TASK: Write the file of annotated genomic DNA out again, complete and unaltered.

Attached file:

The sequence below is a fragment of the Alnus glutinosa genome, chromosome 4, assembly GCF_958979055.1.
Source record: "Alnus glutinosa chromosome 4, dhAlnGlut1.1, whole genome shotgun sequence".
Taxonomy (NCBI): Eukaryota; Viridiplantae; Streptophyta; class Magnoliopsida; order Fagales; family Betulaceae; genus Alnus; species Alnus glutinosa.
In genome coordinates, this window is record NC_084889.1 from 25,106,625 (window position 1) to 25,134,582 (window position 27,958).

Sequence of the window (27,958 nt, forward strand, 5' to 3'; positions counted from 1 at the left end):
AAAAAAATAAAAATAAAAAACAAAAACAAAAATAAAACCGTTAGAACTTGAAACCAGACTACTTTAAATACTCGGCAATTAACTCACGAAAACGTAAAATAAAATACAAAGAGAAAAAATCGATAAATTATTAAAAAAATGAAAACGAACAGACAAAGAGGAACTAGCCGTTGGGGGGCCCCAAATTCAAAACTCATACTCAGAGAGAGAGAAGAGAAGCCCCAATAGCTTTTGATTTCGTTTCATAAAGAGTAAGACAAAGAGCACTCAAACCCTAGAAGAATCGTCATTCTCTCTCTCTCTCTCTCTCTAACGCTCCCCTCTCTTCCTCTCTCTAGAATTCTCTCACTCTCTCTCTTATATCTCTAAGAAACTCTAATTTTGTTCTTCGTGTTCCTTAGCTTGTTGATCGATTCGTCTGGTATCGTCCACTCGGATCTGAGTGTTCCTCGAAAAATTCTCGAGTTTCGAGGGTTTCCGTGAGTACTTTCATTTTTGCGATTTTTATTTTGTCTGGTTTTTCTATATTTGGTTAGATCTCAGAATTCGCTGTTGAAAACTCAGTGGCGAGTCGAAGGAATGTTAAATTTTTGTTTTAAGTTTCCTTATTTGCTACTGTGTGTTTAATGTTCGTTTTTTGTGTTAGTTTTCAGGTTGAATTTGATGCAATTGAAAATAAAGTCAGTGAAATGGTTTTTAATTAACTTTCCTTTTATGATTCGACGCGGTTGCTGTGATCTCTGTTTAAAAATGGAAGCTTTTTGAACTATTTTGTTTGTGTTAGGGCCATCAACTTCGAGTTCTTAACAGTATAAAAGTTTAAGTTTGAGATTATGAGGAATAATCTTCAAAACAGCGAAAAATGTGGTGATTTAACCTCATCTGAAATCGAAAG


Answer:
The sequence below is a fragment of the Alnus glutinosa genome, chromosome 4, assembly GCF_958979055.1.
Source record: "Alnus glutinosa chromosome 4, dhAlnGlut1.1, whole genome shotgun sequence".
Taxonomy (NCBI): Eukaryota; Viridiplantae; Streptophyta; class Magnoliopsida; order Fagales; family Betulaceae; genus Alnus; species Alnus glutinosa.
In genome coordinates, this window is record NC_084889.1 from 25,106,625 (window position 1) to 25,134,582 (window position 27,958).

Sequence of the window (27,958 nt, forward strand, 5' to 3'; positions counted from 1 at the left end):
AAAAAAATAAAAATAAAAAACAAAAACAAAAATAAAACCGTTAGAACTTGAAACCAGACTACTTTAAATACTCGGCAATTAACTCACGAAAACGTAAAATAAAATACAAAGAGAAAAAATCGATAAATTATTAAAAAAATGAAAACGAACAGACAAAGAGGAACTAGCCGTTGGGGGGCCCCAAATTCAAAACTCATACTCAGAGAGAGAGAAGAGAAGCCCCAATAGCTTTTGATTTCGTTTCATAAAGAGTAAGACAAAGAGCACTCAAACCCTAGAAGAATCGTCATTCTCTCTCTCTCTCTCTCTCTAACGCTCCCCTCTCTTCCTCTCTCTAGAATTCTCTCACTCTCTCTCTTATATCTCTAAGAAACTCTAATTTTGTTCTTCGTGTTCCTTAGCTTGTTGATCGATTCGTCTGGTATCGTCCACTCGGATCTGAGTGTTCCTCGAAAAATTCTCGAGTTTCGAGGGTTTCCGTGAGTACTTTCATTTTTGCGATTTTTATTTTGTCTGGTTTTTCTATATTTGGTTAGATCTCAGAATTCGCTGTTGAAAACTCAGTGGCGAGTCGAAGGAATGTTAAATTTTTGTTTTAAGTTTCCTTATTTGCTACTGTGTGTTTAATGTTCGTTTTTTGTGTTAGTTTTCAGGTTGAATTTGATGCAATTGAAAATAAAGTCAGTGAAATGGTTTTTAATTAACTTTCCTTTTATGATTCGACGCGGTTGCTGTGATCTCTGTTTAAAAATGGAAGCTTTTTGAACTATTTTGTTTGTGTTAGGGCCATCAACTTCGAGTTCTTAACAGTATAAAAGTTTAAGTTTGAGATTATGAGGAATAATCTTCAAAACAGCGAAAAATGTGGTGATTTAACCTCATCTGAAATCGAAAG